You’ll Carry Your First Rejection With You Forever — and That’s OK

You’ve grown a lot since then. Never forget that.

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Do you remember your first-ever rejection as an aspiring writer? I’d be surprised if you didn’t.

Mine was possibly the worst type of rejection — the “we’re just never going to respond to you” variety. I was 14, really into the whole Chicken Soup for the Soul genre of personal essays. I spent weeks perfecting mine. Submitting it was one of the most exciting moments of my life.

Of course, I didn’t really expect to have my essay published. (That was a first that wouldn’t happen until two years later.) But I did expect some kind of reply — even a generic “thanks, but we’ve gone with another submission” would have sufficed.

But no. I just waited for an email for a really long time, until I guess I just moved on.

Looking back, it didn’t have a huge impact on my life — it probably wasn’t even that good of an essay, and flipping through my mortifyingly large collection of Chicken Soup books (yes, I kept them), having something published in one of those books didn’t really say much about how good of a writer you were.

Clearly, though, I haven’t forgotten that lack of reply — still technically a rejection, in its own way. I don’t think you ever truly do. I also don’t think you should.

You already know that getting rejected is just part of the deal. You wish it weren’t — we all do — but I highly doubt anyone sits down to write their first book/essay/blog post and expects it to launch them straight into stardom.

(I’m sure it happens SOMETIMES, but don’t count on it.)

Just because you know it’s part of a “real” writer’s journey doesn’t make it easier to deal with. Rejection hurts. It absolutely sucks, and I’m definitely not here to tell you otherwise. If you’re reading this because you’re in the midst of post-rejection grief, I’m sorry. This isn’t fun. But I’m here for you. We all are.

When you think back on your first rejection as a writer, what do you feel? Whether it was a long time ago or just last week, do you feel angry? Defeated? Confused? Sad? All of the above?

Probably not. You might have felt those things when it first happened. I’m sure I carried around some disappointment after the Chicken Soup for the Soul people ignored my heartfelt plea to let me tell my story.

But now … now you realize how much you’ve grown.

Maybe you’re still bouncing from rejection from rejection, trying to make this whole writing thing worth your hours of effort.

Maybe you’re actually making some money as a writer, and things are starting to work out.

You don’t remember past rejections to feel sad. You remember them because remembering reminds you that you are past the worst of it.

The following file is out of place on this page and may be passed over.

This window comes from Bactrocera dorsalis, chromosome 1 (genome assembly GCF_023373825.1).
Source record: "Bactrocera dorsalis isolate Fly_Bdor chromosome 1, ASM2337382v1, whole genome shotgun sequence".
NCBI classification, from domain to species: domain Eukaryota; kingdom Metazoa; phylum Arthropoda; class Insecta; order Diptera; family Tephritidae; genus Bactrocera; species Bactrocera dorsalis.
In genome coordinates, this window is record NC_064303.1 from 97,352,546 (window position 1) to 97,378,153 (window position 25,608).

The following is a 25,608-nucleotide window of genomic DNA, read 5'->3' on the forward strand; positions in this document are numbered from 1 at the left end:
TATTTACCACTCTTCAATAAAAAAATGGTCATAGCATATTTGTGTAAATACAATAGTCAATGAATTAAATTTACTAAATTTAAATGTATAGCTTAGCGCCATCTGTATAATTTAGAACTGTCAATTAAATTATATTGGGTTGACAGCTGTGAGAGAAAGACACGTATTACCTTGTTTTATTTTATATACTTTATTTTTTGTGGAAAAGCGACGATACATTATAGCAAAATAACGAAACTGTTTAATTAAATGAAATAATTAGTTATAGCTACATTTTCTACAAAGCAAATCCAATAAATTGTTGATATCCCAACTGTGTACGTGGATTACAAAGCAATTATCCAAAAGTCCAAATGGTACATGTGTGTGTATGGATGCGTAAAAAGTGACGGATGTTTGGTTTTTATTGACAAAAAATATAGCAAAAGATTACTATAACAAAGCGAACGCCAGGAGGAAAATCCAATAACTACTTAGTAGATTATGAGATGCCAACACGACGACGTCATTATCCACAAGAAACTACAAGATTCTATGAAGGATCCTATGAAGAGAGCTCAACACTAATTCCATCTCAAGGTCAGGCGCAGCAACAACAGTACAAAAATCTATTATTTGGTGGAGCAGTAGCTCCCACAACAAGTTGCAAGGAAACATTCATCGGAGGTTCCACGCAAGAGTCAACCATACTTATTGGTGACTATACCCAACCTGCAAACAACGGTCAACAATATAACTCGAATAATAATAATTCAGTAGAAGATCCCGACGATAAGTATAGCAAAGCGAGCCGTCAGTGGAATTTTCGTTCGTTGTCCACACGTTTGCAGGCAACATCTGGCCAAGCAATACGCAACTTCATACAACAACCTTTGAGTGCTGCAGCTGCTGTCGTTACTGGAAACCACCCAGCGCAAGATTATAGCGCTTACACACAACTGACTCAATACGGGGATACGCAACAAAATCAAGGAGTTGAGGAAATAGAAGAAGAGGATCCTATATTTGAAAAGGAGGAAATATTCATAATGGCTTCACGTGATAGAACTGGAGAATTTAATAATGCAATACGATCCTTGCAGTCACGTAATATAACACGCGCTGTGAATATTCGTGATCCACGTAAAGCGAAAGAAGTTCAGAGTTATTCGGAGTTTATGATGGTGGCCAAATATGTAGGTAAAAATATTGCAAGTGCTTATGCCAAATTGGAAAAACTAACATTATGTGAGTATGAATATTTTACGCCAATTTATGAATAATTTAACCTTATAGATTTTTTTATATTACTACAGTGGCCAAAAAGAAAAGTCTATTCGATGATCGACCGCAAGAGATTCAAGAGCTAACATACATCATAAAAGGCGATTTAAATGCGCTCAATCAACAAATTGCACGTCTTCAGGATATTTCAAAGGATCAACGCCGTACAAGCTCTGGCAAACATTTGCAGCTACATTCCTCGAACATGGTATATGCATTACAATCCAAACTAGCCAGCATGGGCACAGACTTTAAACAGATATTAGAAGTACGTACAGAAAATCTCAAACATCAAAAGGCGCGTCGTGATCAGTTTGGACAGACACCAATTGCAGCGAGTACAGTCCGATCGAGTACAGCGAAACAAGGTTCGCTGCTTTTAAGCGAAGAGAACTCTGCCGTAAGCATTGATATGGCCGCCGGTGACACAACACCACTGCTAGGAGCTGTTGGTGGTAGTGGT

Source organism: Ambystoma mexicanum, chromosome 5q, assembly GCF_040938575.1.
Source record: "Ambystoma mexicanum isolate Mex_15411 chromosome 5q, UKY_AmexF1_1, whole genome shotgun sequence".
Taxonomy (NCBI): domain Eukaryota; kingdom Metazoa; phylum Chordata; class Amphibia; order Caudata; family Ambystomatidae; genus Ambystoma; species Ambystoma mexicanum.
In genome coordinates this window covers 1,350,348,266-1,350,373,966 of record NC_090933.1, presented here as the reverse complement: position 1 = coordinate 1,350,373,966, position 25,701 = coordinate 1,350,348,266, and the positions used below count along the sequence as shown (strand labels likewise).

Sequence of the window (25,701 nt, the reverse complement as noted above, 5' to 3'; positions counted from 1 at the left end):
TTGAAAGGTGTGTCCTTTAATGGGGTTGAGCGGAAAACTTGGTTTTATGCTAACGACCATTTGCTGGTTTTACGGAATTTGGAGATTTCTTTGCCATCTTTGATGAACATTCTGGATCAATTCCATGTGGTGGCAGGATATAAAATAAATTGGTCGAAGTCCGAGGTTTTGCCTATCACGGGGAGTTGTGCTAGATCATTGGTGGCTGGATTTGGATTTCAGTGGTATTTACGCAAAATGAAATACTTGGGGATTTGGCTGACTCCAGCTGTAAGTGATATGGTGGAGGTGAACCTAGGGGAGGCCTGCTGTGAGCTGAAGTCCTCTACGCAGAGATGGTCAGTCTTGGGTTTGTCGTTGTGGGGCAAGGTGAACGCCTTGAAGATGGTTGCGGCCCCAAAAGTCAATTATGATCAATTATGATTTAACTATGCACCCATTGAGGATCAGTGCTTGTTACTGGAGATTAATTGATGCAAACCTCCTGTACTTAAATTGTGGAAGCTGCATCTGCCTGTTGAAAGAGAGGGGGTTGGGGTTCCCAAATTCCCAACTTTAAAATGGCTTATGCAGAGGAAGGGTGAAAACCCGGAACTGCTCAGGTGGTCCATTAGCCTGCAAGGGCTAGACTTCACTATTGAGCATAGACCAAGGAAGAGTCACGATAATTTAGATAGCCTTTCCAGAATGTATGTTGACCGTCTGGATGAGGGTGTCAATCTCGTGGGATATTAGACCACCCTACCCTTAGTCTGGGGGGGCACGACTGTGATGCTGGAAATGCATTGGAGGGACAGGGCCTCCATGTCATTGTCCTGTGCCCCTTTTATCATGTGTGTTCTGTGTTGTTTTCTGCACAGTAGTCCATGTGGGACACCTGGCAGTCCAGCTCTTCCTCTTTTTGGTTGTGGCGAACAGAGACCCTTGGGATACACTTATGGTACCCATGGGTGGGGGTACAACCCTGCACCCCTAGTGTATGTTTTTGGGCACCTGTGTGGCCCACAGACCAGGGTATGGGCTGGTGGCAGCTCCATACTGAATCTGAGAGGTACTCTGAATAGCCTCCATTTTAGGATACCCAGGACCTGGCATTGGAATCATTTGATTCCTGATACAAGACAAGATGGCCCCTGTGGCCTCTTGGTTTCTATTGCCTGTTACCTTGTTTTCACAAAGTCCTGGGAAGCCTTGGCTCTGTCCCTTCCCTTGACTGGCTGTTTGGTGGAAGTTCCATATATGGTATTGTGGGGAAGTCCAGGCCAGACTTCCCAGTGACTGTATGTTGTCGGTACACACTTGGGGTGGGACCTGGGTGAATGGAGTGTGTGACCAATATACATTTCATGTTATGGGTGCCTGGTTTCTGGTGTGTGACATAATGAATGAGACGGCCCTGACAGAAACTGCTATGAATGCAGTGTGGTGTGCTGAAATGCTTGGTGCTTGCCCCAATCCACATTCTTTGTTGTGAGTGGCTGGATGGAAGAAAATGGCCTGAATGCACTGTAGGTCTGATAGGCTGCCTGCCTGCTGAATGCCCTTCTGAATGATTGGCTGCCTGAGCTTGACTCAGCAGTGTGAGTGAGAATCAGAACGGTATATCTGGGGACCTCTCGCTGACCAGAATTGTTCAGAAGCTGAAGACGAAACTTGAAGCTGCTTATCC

Back then, no one knew who you were. For all you know, the sole reason you got rejected could have been because you’d never submitted anything to anyone in your whole life before that moment.

Look. How. Far. You’ve. Come.

You’re amazing.

You’re not writing little essays anymore. You’re SOMEBODY.

Well, more of a somebody than you were. Assuming you’re doing all you can to get your work out there — and if you’re not there yet, well, you’ve come to the right place. I can [help you] fix that.

Rejection happens. But it’s part of, shall we say, growing up.

You face them head-on. You let yourself grieve. And then you just keep writing.

It worked for me. It’ll work for you, too. Eventually.


Meg is the creator of Novelty Revisions, dedicated to helping writers put their ideas into words. She is a staff writer with The Cheat Sheet, a freelance editor and writer, and a 10-time NaNoWriMo winner. Follow Meg on Twitter for tweets about writing, food and nerdy things.


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9 thoughts on “You’ll Carry Your First Rejection With You Forever — and That’s OK

  1. I received to rejections this week – form letters. Not sure if you are acquainted with those. It’s a generic they send out to everybody thanking them for considering their agency and assuring that they will give the submission the upmost consideration. They add, if you haven’t heard anything in two weeks, we’re not interested. I hate those, they are so impersonal and don’t give you anything to work with.

    I do think your attitude and response make all the difference in the world. I feel the initial disappointment, but then I move on motivated to try even harder.

    1. Oh, I’ve gotten more of those kinds of rejections than I can count. So sorry you’re carrying that weight this week. :( Ugh. Not fun, but at least you’re trying …

  2. The ‘no answer’ rejections are the worst :( Thanks for the encouraging twist on the process! (I can use it- hopefully diving back into querying next month. ugh!)

  3. My favorite form rejections are the ones that take the tiny extra step to remind you that this business is very subjective. Here are some of my favorite lines I’ve racked up. At least they’re all very nice!

    – Our business is subjective by nature and another agent may well feel differently. I wish you the best of luck.
    – We wish you all the best in finding more suitable representation, encourage you to query widely, and thank you for giving us the opportunity to consider your work.
    – Please know that we are very selective with the materials that we request. We encourage you to keep writing and we wish you every success
    – As I’m sure you know, the publishing industry changes swiftly now, as do readers’ tastes and trends. As a result, our own agents’ needs shift and change, as well; therefore, we would like to encourage you to consider querying us with future projects as you may deem appropriate.

    1. Yep – I’ve seen many of these. I’ve also had to submit rejection letters like these before, as an editor. Trust me, they’re as painful to write/send as they are to receive. :(

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